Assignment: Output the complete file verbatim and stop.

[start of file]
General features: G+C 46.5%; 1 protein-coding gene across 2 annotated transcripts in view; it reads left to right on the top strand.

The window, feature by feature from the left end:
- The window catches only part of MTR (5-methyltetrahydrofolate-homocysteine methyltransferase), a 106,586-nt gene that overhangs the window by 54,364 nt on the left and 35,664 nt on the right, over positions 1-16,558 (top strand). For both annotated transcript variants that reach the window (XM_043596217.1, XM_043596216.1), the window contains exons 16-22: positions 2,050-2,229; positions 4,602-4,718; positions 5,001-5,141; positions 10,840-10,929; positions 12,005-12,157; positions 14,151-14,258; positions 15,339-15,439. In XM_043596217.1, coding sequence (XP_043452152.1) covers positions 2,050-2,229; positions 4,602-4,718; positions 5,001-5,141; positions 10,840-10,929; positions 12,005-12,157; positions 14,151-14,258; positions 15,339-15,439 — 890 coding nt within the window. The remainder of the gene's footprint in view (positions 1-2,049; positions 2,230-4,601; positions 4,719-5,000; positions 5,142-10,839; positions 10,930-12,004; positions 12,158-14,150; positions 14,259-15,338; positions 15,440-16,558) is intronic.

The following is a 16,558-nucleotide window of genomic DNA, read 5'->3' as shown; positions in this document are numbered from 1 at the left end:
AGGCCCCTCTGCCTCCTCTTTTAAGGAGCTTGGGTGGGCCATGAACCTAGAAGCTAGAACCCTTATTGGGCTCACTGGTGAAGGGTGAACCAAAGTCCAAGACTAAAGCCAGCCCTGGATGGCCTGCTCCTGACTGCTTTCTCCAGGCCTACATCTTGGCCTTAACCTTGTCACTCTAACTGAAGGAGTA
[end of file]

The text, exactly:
General features: G+C 46.5%; 1 protein-coding gene across 2 annotated transcripts in view; it reads left to right on the top strand.

The window, feature by feature from the left end:
- The window catches only part of MTR (5-methyltetrahydrofolate-homocysteine methyltransferase), a 106,586-nt gene that overhangs the window by 54,364 nt on the left and 35,664 nt on the right, over positions 1-16,558 (top strand). For both annotated transcript variants that reach the window (XM_043596217.1, XM_043596216.1), the window contains exons 16-22: positions 2,050-2,229; positions 4,602-4,718; positions 5,001-5,141; positions 10,840-10,929; positions 12,005-12,157; positions 14,151-14,258; positions 15,339-15,439. In XM_043596217.1, coding sequence (XP_043452152.1) covers positions 2,050-2,229; positions 4,602-4,718; positions 5,001-5,141; positions 10,840-10,929; positions 12,005-12,157; positions 14,151-14,258; positions 15,339-15,439 — 890 coding nt within the window. The remainder of the gene's footprint in view (positions 1-2,049; positions 2,230-4,601; positions 4,719-5,000; positions 5,142-10,839; positions 10,930-12,004; positions 12,158-14,150; positions 14,259-15,338; positions 15,440-16,558) is intronic.

The following is a 16,558-nucleotide window of genomic DNA, read 5'->3' as shown; positions in this document are numbered from 1 at the left end:
AGGCCCCTCTGCCTCCTCTTTTAAGGAGCTTGGGTGGGCCATGAACCTAGAAGCTAGAACCCTTATTGGGCTCACTGGTGAAGGGTGAACCAAAGTCCAAGACTAAAGCCAGCCCTGGATGGCCTGCTCCTGACTGCTTTCTCCAGGCCTACATCTTGGCCTTAACCTTGTCACTCTAACTGAAGGAGTA